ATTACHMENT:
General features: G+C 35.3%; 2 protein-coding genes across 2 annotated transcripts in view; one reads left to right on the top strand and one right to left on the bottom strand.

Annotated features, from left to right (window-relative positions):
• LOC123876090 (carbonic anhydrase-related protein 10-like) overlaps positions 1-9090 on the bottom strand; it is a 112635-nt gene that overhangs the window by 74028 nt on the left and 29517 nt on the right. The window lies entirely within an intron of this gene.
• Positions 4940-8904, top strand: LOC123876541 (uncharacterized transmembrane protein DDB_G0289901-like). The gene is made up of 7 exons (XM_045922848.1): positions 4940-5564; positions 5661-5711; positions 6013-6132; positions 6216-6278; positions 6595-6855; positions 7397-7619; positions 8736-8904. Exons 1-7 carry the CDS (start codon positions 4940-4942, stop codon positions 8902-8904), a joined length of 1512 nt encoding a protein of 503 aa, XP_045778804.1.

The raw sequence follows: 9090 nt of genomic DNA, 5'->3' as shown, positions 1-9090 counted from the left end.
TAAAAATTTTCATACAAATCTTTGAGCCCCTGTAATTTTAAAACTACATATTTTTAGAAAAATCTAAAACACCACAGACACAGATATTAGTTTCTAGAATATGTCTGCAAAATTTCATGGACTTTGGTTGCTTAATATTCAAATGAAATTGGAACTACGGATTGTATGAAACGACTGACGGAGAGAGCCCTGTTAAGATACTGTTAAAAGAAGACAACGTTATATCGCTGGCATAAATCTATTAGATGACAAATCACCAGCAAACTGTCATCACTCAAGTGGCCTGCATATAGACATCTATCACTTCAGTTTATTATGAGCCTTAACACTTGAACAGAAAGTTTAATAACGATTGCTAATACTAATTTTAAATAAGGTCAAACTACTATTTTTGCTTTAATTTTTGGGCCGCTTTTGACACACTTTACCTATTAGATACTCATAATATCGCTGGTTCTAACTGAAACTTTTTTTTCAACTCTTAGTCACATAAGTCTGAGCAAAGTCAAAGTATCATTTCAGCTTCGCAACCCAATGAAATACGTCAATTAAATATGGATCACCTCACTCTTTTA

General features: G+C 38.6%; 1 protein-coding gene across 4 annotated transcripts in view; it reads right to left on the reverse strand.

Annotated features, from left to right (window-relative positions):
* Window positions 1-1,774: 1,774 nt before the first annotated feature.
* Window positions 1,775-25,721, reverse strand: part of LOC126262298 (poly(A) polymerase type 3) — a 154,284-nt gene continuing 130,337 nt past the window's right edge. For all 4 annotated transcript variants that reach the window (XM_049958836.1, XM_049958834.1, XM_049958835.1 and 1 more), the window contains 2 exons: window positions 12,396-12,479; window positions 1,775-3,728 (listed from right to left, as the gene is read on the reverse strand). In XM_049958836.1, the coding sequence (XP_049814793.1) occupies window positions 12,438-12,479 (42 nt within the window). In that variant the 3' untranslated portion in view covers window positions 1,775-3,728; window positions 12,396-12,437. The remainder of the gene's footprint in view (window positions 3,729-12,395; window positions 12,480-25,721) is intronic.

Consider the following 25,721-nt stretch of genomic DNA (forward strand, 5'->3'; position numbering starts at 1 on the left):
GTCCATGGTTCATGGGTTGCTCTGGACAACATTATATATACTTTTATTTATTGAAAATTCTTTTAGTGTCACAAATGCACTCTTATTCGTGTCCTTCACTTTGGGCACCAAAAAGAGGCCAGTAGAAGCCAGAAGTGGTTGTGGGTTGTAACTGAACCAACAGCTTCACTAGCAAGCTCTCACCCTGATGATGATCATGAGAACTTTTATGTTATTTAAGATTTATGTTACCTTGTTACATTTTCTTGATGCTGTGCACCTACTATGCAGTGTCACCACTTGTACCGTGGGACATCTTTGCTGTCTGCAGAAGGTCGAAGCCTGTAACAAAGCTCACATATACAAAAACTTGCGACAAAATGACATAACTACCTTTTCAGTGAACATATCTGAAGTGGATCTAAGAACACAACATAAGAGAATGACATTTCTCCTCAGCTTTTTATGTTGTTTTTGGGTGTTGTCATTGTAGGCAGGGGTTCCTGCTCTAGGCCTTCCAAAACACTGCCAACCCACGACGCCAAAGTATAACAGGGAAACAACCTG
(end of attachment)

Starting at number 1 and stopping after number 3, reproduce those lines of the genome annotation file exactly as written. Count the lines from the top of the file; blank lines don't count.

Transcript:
General features: G+C 35.3%; 2 protein-coding genes across 2 annotated transcripts in view; one reads left to right on the top strand and one right to left on the bottom strand.

Annotated features, from left to right (window-relative positions):
• LOC123876090 (carbonic anhydrase-related protein 10-like) overlaps positions 1-9090 on the bottom strand; it is a 112635-nt gene that overhangs the window by 74028 nt on the left and 29517 nt on the right. The window lies entirely within an intron of this gene.